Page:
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The Impulse Buying Concept

We keep hearing about how well 1-day.co.nz is doing, and about how fast the other daily deals sites are growing. But what makes these daily deals sites so successful? I believe it comes down to the Impulse Buying concept.

My definition of an “impulse buy” is a purchase of a product that you have never really attempted to buy elsewhere previously. It was just there at the time (and usually on special) and you just decided on the spot that you had to have the product. Wikipedia states that: “An impulse purchase or impulse buy is an unplanned or otherwise spontaneous purchase.”'

Impulse Bying and Shopping

Uie.com has done some research in the field of online buying, and reports that up to 40% of all online purchases are impulse buys. And this percentage is the average figure, imagine what percentage of purchases through daily deals sites is. Because of their nature, ie No one knows what products will be for sale on a given day, I predict that up to 95% of their sales are impulse purchases.

I think these sites also get lucky when they offer an item that a person has been hunting for at a great price. This happened to me, I was in the market for a wireless keyboard and mouse. I hadn’t purchased one yet but I was ready to. Lo and behold 1-day.co.nz offered a wireless mouse and keyboard package a few days later., And at a great price. I was sold straight away!

I think also that the fact that no physical cash is changes hands, and the fact that you only have to enter a few numbers (credit card details) makes online buying so easy and therefore so easy to make an impulse buy.

Wikipedia also goes on to say that: “Impulse buying disrupts the normal decision making models in consumers’ brains. The logical sequence of the consumers’ actions is replaced with an irrational moment of self gratification. Impulse items appeal to the emotional side of consumers.” And I agree. Impulse buying is a purely emotional action. You see a great price, or a product you always wanted, and the excitement of being offered the product right there, but only until it sells out, can be a strong motivator for consumers.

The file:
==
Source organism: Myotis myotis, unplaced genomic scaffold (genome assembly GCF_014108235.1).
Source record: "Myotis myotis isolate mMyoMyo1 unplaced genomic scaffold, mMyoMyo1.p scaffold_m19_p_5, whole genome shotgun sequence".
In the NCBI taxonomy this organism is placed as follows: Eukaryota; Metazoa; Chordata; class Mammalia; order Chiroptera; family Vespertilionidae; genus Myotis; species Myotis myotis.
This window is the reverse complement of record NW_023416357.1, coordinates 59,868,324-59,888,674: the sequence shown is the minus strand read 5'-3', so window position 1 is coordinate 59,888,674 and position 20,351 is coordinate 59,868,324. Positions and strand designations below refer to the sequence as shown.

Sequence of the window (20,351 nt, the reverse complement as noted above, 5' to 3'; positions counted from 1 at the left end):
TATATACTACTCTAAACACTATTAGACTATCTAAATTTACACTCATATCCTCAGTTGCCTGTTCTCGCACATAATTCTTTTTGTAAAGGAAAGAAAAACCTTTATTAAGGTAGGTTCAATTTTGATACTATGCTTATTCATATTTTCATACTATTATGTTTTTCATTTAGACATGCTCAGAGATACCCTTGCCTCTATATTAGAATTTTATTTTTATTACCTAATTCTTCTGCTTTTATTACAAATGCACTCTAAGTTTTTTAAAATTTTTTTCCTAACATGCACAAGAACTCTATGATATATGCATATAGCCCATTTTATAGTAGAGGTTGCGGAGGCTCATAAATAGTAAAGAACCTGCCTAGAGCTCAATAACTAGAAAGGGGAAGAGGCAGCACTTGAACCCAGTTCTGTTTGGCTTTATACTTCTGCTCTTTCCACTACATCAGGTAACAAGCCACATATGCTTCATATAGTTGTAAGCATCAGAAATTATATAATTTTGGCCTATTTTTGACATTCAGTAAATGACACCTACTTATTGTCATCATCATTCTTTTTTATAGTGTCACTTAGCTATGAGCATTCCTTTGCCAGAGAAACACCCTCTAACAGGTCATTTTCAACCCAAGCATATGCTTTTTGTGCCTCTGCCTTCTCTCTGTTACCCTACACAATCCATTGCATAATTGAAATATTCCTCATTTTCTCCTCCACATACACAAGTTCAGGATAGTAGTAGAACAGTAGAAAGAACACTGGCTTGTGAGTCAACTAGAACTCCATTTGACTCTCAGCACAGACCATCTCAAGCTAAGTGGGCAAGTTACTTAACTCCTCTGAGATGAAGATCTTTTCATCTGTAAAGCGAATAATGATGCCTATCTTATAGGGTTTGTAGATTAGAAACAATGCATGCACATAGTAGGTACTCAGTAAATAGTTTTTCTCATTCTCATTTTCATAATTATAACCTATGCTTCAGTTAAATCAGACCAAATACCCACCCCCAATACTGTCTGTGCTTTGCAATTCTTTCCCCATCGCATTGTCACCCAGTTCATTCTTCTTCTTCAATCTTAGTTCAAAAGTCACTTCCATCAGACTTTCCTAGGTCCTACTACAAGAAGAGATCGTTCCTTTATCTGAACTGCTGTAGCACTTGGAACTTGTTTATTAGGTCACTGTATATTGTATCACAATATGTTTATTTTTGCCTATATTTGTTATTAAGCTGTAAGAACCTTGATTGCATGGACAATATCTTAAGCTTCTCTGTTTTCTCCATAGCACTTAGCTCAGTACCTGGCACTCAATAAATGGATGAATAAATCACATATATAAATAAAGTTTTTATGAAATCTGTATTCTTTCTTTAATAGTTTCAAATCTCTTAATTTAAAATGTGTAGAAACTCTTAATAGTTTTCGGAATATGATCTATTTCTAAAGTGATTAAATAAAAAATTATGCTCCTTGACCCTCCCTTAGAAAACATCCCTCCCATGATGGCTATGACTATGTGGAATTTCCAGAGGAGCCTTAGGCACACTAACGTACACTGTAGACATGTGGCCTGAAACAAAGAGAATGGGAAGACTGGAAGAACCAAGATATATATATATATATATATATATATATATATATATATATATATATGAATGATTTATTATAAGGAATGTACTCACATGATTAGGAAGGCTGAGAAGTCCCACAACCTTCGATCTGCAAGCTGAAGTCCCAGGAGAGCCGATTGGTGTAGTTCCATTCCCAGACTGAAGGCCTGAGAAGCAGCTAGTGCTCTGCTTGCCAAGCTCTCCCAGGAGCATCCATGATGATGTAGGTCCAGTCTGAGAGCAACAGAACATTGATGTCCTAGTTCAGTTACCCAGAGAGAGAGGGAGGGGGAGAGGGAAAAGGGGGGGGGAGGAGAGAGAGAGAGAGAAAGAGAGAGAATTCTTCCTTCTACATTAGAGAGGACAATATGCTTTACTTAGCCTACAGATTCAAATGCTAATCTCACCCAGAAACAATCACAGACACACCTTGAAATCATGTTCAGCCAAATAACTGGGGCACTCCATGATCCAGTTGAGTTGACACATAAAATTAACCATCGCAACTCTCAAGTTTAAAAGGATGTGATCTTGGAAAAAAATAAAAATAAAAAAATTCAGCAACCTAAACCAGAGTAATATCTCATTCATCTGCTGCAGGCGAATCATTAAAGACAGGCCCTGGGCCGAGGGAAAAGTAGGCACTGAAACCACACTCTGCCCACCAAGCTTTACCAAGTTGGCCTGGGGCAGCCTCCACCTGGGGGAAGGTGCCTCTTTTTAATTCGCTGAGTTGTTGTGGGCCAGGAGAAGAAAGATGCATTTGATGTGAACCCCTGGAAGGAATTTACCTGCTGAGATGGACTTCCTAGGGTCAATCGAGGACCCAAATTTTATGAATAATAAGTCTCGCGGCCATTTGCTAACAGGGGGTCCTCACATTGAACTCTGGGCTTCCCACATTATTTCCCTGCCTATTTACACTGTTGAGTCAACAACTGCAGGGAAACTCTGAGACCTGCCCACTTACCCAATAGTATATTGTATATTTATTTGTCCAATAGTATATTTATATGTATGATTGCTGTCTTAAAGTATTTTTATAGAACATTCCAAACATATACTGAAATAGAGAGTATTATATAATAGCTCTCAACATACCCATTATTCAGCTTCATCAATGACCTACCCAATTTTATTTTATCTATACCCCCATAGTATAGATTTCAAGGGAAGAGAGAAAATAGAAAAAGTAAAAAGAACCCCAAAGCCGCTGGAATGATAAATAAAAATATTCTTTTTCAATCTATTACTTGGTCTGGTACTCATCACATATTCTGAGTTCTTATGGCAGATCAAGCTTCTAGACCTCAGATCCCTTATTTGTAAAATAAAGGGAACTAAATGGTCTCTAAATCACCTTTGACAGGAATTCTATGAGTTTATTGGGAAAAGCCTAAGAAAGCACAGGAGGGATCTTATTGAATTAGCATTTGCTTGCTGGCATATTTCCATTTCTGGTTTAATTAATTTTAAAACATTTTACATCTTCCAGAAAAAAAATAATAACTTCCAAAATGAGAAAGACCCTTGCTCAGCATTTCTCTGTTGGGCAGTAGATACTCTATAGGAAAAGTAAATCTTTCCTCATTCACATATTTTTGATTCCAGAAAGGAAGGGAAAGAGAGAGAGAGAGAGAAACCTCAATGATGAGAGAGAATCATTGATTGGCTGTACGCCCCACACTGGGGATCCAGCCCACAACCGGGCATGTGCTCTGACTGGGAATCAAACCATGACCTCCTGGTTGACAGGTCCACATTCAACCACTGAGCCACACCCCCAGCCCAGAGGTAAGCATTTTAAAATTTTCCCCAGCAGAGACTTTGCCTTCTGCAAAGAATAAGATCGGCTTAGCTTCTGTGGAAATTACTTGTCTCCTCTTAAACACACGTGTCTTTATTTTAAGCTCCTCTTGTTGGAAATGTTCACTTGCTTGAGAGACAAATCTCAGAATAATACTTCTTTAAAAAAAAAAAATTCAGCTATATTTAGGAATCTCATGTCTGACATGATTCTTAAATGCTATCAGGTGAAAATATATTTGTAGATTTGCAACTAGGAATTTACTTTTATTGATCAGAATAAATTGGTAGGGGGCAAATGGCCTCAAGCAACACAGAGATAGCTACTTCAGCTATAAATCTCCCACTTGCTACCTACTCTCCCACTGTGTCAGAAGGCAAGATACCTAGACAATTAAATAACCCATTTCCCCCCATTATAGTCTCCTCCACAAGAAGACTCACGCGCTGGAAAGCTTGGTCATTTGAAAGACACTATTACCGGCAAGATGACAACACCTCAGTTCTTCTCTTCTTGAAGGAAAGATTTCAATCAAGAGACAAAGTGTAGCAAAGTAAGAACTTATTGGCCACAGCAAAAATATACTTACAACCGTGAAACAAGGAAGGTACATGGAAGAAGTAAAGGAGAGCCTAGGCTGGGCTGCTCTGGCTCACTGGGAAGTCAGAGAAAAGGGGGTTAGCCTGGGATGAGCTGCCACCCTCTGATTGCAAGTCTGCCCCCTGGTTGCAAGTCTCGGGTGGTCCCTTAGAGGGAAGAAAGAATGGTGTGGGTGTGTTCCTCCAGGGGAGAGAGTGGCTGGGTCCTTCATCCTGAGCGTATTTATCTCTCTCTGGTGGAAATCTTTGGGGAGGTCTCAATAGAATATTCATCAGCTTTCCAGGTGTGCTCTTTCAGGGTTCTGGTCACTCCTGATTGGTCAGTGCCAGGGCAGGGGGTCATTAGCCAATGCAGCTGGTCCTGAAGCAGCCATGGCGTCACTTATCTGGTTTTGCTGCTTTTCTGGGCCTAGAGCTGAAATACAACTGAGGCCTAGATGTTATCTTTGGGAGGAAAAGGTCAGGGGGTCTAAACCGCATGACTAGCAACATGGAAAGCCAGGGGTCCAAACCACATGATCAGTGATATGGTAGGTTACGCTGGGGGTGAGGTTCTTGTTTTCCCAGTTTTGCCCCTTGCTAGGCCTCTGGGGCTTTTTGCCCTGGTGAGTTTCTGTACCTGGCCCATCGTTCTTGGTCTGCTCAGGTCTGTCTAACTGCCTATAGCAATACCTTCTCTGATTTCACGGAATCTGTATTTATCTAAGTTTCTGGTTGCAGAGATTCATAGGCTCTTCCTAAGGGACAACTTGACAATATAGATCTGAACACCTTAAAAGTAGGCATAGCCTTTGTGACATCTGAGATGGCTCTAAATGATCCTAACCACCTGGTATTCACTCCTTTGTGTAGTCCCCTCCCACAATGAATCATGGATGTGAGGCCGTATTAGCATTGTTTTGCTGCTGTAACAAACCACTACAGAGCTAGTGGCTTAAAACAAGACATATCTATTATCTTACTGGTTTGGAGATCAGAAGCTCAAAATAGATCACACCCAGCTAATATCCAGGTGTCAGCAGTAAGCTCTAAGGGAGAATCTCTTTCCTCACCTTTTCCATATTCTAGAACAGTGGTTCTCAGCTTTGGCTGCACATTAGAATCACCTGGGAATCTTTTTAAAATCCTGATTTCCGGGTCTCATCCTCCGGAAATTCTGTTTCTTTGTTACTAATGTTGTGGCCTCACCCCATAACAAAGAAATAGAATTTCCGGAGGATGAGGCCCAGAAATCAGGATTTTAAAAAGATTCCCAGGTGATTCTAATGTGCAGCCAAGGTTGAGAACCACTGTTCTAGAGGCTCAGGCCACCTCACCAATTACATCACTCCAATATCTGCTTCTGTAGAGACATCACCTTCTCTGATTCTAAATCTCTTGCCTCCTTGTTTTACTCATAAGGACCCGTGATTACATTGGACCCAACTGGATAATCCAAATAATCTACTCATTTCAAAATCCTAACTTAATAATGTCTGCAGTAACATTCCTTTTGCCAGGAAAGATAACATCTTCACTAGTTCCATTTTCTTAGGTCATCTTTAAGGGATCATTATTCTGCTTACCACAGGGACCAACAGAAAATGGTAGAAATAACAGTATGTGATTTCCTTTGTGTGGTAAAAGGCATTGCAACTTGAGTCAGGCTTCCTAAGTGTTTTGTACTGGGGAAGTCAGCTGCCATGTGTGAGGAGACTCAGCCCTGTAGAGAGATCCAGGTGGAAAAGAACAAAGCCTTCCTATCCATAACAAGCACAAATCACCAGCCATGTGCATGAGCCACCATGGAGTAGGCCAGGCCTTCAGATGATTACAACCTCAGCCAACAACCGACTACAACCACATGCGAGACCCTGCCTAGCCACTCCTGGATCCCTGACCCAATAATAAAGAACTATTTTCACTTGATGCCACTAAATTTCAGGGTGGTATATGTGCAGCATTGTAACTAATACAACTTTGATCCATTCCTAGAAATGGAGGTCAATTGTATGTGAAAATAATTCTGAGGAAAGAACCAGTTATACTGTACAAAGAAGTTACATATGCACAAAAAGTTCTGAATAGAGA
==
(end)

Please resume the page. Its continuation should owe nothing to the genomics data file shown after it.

And thats effectively how these daily deal sites work. You log on, you don’t know whats going to be for sale, you have no idea! But usually at least something for sale that day might take your fancy. The fact that the deals are only available for a day, or they may even sell out during the day, just makes people that more impulsed. When a product is on the verge of selling out it can almost become like the auction frenzy concept where in the last few minutes of bidding, bidders can become competitive over each other.

I remember attempting to buy several things on 1-day when they product has been close to selling out. The product will display as “All items allocated” which means that they are down to their final few items and they are sitting in the shopping carts of other users. On 1-day a user has 5 minutes to complete the purchase, and quite often people will decide against the purchase while entering their credit card details. When they close their page this gives you a chance to add the product to your cart. I remember at times spending up to 30 minutes refreshing the product page, hoping that another user pulls out of their purchase and one product becomes available for me. It can get quite exciting waiting and hoping one comes available.

So on top of the Impulse buying aspect of the site, the competition aspect of beating other users to the final few products really adds to the emotional side of daily deals sites like 1-day.co.nz and offtheback.co.nz.

Posted: Tue 01 Jun 2010


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